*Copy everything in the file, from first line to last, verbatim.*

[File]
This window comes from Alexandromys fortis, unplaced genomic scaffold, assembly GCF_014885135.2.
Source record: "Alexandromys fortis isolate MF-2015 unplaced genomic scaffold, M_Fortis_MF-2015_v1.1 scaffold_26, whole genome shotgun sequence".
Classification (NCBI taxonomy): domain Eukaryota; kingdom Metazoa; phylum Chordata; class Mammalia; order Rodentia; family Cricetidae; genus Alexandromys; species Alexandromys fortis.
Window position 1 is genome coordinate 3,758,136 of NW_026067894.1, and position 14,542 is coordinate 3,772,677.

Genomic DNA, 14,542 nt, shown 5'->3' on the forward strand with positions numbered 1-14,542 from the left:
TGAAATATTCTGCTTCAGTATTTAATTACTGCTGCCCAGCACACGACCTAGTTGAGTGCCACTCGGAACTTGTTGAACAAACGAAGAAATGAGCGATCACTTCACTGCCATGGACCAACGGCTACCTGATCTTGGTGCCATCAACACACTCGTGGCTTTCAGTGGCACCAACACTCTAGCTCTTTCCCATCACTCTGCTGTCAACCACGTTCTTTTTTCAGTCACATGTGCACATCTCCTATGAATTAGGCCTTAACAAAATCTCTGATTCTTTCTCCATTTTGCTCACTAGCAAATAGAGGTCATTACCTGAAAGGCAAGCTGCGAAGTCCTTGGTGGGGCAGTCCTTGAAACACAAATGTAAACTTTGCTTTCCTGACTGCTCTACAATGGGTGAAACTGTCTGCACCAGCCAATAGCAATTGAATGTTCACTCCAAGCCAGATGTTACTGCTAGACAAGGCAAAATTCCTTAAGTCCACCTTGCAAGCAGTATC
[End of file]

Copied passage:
This window comes from Alexandromys fortis, unplaced genomic scaffold, assembly GCF_014885135.2.
Source record: "Alexandromys fortis isolate MF-2015 unplaced genomic scaffold, M_Fortis_MF-2015_v1.1 scaffold_26, whole genome shotgun sequence".
Classification (NCBI taxonomy): domain Eukaryota; kingdom Metazoa; phylum Chordata; class Mammalia; order Rodentia; family Cricetidae; genus Alexandromys; species Alexandromys fortis.
Window position 1 is genome coordinate 3,758,136 of NW_026067894.1, and position 14,542 is coordinate 3,772,677.

Genomic DNA, 14,542 nt, shown 5'->3' on the forward strand with positions numbered 1-14,542 from the left:
TGAAATATTCTGCTTCAGTATTTAATTACTGCTGCCCAGCACACGACCTAGTTGAGTGCCACTCGGAACTTGTTGAACAAACGAAGAAATGAGCGATCACTTCACTGCCATGGACCAACGGCTACCTGATCTTGGTGCCATCAACACACTCGTGGCTTTCAGTGGCACCAACACTCTAGCTCTTTCCCATCACTCTGCTGTCAACCACGTTCTTTTTTCAGTCACATGTGCACATCTCCTATGAATTAGGCCTTAACAAAATCTCTGATTCTTTCTCCATTTTGCTCACTAGCAAATAGAGGTCATTACCTGAAAGGCAAGCTGCGAAGTCCTTGGTGGGGCAGTCCTTGAAACACAAATGTAAACTTTGCTTTCCTGACTGCTCTACAATGGGTGAAACTGTCTGCACCAGCCAATAGCAATTGAATGTTCACTCCAAGCCAGATGTTACTGCTAGACAAGGCAAAATTCCTTAAGTCCACCTTGCAAGCAGTATC